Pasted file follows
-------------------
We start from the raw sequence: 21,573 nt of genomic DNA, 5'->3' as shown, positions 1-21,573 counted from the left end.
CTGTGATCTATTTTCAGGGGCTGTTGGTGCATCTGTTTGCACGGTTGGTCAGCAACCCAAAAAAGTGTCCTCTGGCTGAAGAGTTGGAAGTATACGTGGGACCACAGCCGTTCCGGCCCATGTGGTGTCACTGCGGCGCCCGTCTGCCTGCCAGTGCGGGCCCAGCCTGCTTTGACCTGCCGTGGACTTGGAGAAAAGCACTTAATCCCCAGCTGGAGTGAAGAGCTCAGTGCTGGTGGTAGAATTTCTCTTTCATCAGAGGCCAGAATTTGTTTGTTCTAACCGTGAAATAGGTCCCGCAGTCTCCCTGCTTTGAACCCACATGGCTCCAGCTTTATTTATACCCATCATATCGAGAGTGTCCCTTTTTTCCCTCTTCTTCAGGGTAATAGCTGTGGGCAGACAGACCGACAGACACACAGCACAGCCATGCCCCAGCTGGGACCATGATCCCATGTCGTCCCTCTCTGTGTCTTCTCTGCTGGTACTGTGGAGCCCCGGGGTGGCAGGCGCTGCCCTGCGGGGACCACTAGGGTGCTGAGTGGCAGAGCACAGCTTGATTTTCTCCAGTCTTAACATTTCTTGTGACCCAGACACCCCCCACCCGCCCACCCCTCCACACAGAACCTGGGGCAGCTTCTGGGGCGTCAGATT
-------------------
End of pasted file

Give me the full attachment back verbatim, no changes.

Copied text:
We start from the raw sequence: 21,573 nt of genomic DNA, 5'->3' as shown, positions 1-21,573 counted from the left end.
CTGTGATCTATTTTCAGGGGCTGTTGGTGCATCTGTTTGCACGGTTGGTCAGCAACCCAAAAAAGTGTCCTCTGGCTGAAGAGTTGGAAGTATACGTGGGACCACAGCCGTTCCGGCCCATGTGGTGTCACTGCGGCGCCCGTCTGCCTGCCAGTGCGGGCCCAGCCTGCTTTGACCTGCCGTGGACTTGGAGAAAAGCACTTAATCCCCAGCTGGAGTGAAGAGCTCAGTGCTGGTGGTAGAATTTCTCTTTCATCAGAGGCCAGAATTTGTTTGTTCTAACCGTGAAATAGGTCCCGCAGTCTCCCTGCTTTGAACCCACATGGCTCCAGCTTTATTTATACCCATCATATCGAGAGTGTCCCTTTTTTCCCTCTTCTTCAGGGTAATAGCTGTGGGCAGACAGACCGACAGACACACAGCACAGCCATGCCCCAGCTGGGACCATGATCCCATGTCGTCCCTCTCTGTGTCTTCTCTGCTGGTACTGTGGAGCCCCGGGGTGGCAGGCGCTGCCCTGCGGGGACCACTAGGGTGCTGAGTGGCAGAGCACAGCTTGATTTTCTCCAGTCTTAACATTTCTTGTGACCCAGACACCCCCCACCCGCCCACCCCTCCACACAGAACCTGGGGCAGCTTCTGGGGCGTCAGATT